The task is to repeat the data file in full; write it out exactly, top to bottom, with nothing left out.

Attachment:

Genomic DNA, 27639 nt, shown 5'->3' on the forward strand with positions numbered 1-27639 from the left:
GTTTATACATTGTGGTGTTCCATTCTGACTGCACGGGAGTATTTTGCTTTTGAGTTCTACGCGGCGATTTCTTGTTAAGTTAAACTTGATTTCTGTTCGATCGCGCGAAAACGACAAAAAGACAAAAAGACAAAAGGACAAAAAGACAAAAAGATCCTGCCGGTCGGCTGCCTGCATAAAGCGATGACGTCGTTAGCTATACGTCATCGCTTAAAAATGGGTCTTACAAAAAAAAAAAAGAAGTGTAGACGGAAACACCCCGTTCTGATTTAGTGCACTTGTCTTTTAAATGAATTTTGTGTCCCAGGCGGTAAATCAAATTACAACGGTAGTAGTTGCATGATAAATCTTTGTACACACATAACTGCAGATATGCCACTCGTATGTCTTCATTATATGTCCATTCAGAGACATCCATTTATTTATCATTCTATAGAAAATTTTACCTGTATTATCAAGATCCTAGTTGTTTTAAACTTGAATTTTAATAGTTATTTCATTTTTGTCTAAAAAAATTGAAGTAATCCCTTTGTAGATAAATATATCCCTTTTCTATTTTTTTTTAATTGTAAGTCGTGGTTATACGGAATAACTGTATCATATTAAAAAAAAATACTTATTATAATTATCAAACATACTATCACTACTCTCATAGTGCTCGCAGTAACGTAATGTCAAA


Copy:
Genomic DNA, 27639 nt, shown 5'->3' on the forward strand with positions numbered 1-27639 from the left:
GTTTATACATTGTGGTGTTCCATTCTGACTGCACGGGAGTATTTTGCTTTTGAGTTCTACGCGGCGATTTCTTGTTAAGTTAAACTTGATTTCTGTTCGATCGCGCGAAAACGACAAAAAGACAAAAAGACAAAAGGACAAAAAGACAAAAAGATCCTGCCGGTCGGCTGCCTGCATAAAGCGATGACGTCGTTAGCTATACGTCATCGCTTAAAAATGGGTCTTACAAAAAAAAAAAAGAAGTGTAGACGGAAACACCCCGTTCTGATTTAGTGCACTTGTCTTTTAAATGAATTTTGTGTCCCAGGCGGTAAATCAAATTACAACGGTAGTAGTTGCATGATAAATCTTTGTACACACATAACTGCAGATATGCCACTCGTATGTCTTCATTATATGTCCATTCAGAGACATCCATTTATTTATCATTCTATAGAAAATTTTACCTGTATTATCAAGATCCTAGTTGTTTTAAACTTGAATTTTAATAGTTATTTCATTTTTGTCTAAAAAAATTGAAGTAATCCCTTTGTAGATAAATATATCCCTTTTCTATTTTTTTTTAATTGTAAGTCGTGGTTATACGGAATAACTGTATCATATTAAAAAAAAATACTTATTATAATTATCAAACATACTATCACTACTCTCATAGTGCTCGCAGTAACGTAATGTCAAA